There are possible circumstances where your argument would hold water: in particular where a sizeable portion of the population thought that inflation was determined primarily by the size of the monetary aggregates and actually kept a close eye on those aggregates. But that is just no a realistic description of the real world.

For example there has been an astronomic and unprecedented increase in the US monetary base in the last two years. Some people predicted inflation. Along with others, I predicted no effect. The former were wrong. The latter were right.

Second, many countries tried to control inflation by controlling the monetary aggregates up to about ten years ago. It didn’t work. And it didn’t work because as numerous studies have shown, there is little relationship between the aggregates and inflation (except in the case of lunatic money supply increases, a la Mugabwe).

The reason for this feeble relationship is that the money supply – inflation relationship is swamped by other factors: oil price changes, changes in consumer confidence, etc.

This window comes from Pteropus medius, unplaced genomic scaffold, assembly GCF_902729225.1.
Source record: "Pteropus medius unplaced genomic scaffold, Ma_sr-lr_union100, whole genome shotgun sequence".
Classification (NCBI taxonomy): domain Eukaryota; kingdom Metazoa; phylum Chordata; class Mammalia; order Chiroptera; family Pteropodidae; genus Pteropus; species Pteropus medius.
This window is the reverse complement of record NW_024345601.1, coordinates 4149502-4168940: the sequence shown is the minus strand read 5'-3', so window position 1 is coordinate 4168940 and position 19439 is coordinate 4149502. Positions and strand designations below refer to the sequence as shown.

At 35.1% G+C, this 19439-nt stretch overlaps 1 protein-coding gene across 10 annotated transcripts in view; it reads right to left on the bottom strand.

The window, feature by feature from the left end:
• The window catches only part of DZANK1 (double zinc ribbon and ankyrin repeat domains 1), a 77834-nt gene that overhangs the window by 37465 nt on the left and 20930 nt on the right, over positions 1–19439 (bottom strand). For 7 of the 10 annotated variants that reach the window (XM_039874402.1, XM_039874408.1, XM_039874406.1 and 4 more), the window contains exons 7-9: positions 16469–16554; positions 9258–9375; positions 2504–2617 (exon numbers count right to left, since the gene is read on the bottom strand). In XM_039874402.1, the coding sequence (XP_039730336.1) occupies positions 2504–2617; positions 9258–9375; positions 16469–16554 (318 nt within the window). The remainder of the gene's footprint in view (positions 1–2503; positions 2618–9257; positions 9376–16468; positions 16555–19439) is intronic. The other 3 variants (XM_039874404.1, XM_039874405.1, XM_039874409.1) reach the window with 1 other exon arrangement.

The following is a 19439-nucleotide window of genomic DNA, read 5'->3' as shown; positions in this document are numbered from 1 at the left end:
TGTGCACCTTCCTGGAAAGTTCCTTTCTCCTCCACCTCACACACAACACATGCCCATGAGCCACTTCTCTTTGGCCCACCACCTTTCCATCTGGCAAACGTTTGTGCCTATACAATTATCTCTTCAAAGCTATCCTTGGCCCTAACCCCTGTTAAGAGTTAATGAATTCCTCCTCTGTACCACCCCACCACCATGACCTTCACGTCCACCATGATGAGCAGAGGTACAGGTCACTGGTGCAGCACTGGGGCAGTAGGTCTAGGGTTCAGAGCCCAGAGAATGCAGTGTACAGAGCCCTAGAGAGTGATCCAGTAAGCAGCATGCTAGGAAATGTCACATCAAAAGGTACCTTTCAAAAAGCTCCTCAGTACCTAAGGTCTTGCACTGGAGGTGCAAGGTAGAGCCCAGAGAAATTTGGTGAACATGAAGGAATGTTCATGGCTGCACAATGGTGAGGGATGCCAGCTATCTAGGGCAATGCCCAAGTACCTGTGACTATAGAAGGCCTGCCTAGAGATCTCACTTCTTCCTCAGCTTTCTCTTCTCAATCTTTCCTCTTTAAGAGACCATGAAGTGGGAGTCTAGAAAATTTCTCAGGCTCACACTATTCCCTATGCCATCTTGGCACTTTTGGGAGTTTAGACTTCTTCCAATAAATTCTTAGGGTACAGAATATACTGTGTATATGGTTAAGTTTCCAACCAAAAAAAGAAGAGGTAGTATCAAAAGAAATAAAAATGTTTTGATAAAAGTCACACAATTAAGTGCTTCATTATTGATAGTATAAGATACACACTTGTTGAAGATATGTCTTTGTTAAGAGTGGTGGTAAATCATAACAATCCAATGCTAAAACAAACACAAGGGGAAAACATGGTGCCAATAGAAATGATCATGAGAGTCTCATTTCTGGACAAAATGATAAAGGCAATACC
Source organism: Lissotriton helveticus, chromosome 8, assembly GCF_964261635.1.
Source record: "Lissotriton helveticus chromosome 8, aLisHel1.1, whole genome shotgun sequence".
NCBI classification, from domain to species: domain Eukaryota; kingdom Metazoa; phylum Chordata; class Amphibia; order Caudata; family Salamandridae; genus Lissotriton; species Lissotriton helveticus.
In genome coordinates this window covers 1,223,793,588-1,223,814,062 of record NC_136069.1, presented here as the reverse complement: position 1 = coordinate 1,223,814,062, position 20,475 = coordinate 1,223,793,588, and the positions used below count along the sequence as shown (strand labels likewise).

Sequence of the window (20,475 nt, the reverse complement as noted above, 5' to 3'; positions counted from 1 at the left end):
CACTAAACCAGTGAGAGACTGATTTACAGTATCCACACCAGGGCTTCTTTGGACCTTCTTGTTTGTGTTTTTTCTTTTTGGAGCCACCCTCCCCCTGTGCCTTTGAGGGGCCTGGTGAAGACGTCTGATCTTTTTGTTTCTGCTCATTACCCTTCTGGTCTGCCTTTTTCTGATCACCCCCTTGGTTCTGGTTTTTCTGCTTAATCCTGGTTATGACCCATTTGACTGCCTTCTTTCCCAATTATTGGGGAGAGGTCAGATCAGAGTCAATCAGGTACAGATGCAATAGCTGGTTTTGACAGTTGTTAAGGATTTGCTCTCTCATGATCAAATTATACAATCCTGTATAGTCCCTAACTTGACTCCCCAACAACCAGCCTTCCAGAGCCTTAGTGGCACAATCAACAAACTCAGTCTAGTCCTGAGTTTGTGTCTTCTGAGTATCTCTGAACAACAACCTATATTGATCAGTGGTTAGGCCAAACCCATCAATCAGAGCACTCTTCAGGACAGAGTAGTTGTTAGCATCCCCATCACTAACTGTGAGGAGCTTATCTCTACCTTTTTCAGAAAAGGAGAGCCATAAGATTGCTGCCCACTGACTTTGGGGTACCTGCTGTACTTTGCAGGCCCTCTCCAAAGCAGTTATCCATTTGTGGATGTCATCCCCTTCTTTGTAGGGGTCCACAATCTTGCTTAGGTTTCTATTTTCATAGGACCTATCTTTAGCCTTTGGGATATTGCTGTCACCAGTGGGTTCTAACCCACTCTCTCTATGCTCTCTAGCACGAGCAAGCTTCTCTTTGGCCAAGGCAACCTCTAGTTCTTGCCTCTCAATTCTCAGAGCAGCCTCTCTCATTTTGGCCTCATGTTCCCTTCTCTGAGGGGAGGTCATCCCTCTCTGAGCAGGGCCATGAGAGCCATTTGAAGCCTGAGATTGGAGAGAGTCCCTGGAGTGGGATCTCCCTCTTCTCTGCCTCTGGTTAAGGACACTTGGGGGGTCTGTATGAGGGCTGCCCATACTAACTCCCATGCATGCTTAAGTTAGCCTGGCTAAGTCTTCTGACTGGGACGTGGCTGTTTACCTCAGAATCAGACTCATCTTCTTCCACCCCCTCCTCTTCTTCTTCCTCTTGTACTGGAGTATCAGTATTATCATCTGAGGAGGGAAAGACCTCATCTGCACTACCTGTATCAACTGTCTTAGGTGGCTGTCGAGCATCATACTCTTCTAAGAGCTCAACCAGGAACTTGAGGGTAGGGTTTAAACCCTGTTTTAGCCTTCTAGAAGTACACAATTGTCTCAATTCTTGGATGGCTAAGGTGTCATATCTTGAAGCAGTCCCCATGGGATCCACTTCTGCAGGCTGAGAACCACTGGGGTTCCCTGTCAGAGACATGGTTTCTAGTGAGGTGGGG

Third, I suggest the main “money supply increase causes inflation” transmission mechanism is via demand. That is,1, give households money, 2, they spend some it, 3, if they spend the right amount, then full employment is obtained without inflation. Problem solved. Or 4, they may spend too much, in which case we get inflation.

Getting the ideal money supply increase (3) would be difficult in an MMT regime, but then governments are not exactly brilliant at organising a nice stable and near full employment scenario using other tools, e.g. interest rate changes.

Also, MMT does not rely just on money supply increases for its effect. If government prints money and uses the money to employ public sector workers, there is an immediate employment effect long before any significant money supply increase. Second, if government uses the money to fund a tax reduction, that will immediately increase workers’ pay packets, a portion of which will be spent immediately, and long before any significant money supply increase.